We recognize that some of our cases have characterized payments by a carrier under similar circumstances as "voluntary", and so they may be if the term is used to indicate the absence of a Board order. See Delaware Association of Police v. Donahue, Del.Super., 298 A.2d 342 (1972), and compare Pusey v. Reed, Del. Super., 258 A.2d 460 (1969). But certainly they are not gratuitous or unconstrained in the sense that they have no reference to the Act. In a word, they are not gifts flowing merely from a generosity of spirit by a carrier. An industrial accident followed by payment of medical expenses by the carrier for the employer for three years points inevitably, not to a gift, but to the Compensation Act.

Once a § 2344 agreement has been made, that Statute requires that a "memorandum of such agreement ... shall be filed with the Board." And Board Rule 20 directs that:

"An insurance carrier for the employer... shall enter into an agreement ... within fifteen (15) days after a compensable injury unless liability is denied, in which case Rule No. 4 shall apply. Such agreement must be filed with and approved by the Board."

Board Rule 4 requires that notice of a denial of liability be given to an injured employee.

In our view, the burden of complying with § 2344 by filing a memorandum of agreement with the Board rests, at least in the first instance, on an employer and/or its carrier. Placing that obligation upon the employer/carrier, and not upon a claimant, is eminently fair and practical since the carrier is, presumably, a qualified professional entity working routinely in the administration of Compensation Act coverage. Ordinarily, at least, an employee has little or no experience in such matters. And if an employer/carrier does not file a § 2344 memorandum of agreement with the Board or give Rule 4 notice of a denial of liability to an injured employee, it may not capitalize on either default.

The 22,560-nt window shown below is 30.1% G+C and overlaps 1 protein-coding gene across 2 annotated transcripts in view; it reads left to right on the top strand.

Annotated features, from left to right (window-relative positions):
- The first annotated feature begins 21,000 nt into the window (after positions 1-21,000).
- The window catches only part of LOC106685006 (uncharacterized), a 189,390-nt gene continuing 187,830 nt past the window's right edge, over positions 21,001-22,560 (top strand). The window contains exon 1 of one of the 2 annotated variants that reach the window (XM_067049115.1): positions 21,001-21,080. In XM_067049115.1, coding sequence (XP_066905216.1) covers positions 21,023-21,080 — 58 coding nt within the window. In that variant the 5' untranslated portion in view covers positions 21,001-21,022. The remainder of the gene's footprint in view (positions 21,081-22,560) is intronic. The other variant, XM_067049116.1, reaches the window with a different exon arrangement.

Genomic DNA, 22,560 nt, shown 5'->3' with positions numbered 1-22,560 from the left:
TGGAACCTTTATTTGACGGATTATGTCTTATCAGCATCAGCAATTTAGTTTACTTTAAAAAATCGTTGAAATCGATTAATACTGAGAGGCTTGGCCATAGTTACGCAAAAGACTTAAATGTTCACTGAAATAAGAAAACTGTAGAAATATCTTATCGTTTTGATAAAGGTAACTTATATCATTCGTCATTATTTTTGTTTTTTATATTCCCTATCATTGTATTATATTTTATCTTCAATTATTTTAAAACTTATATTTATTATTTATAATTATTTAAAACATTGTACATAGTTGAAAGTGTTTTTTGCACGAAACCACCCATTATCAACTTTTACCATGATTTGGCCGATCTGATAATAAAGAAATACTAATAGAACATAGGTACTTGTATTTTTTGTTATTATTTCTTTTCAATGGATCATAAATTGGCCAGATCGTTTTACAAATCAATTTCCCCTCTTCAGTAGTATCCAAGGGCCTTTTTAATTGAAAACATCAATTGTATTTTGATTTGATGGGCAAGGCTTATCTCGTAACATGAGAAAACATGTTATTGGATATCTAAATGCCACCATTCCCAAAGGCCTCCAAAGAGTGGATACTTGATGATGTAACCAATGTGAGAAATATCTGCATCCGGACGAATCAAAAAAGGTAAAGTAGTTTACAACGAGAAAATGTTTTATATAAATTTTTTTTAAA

Here, Claimant filed a petition for compensation on July 19, 1973, which was within the five-year period permitted by § 2361(b). For present purposes we regard that time as beginning to run on the date the last medical payment was made. It follows that the appeal was timely and, for that reason, the judgment of the Superior Court must be reversed.

The Employer relies upon such cases as Delaware Association of Police v. Donahue supra and Pusey v. Reed supra, which the Court below considered binding upon it. While each case is necessarily bottomed on its own facts, to the extent those cases apply a different interpretation of § 2361, they are overruled.

The Carrier and the Court below also rely on Bryan v. Divita, 315 C.A. 1972 (N.C.C.), affirmed by this Court as No. 12, 1973; but that case is distinguishable because the claimant sought to have the limitations period tolled by a single payment of $7.00 made two and a half years after the accident.



1. For present purposes we regard the Employer and its Carrier as the same person.
2. 19 Del.C. § 2344 provides, in pertinent part: "If the employer and the injured employee,... reach an agreement in regard to compensation or other benefits in accordance with the provisions of this chapter, a memorandum of such agreement signed by the parties in interest, shall be filed with the Board, and if approved by it, shall be final and binding unless modified ...."

Medical expenses are included in the statutory definition of "compensation". 19 Del.C. § 2301(4).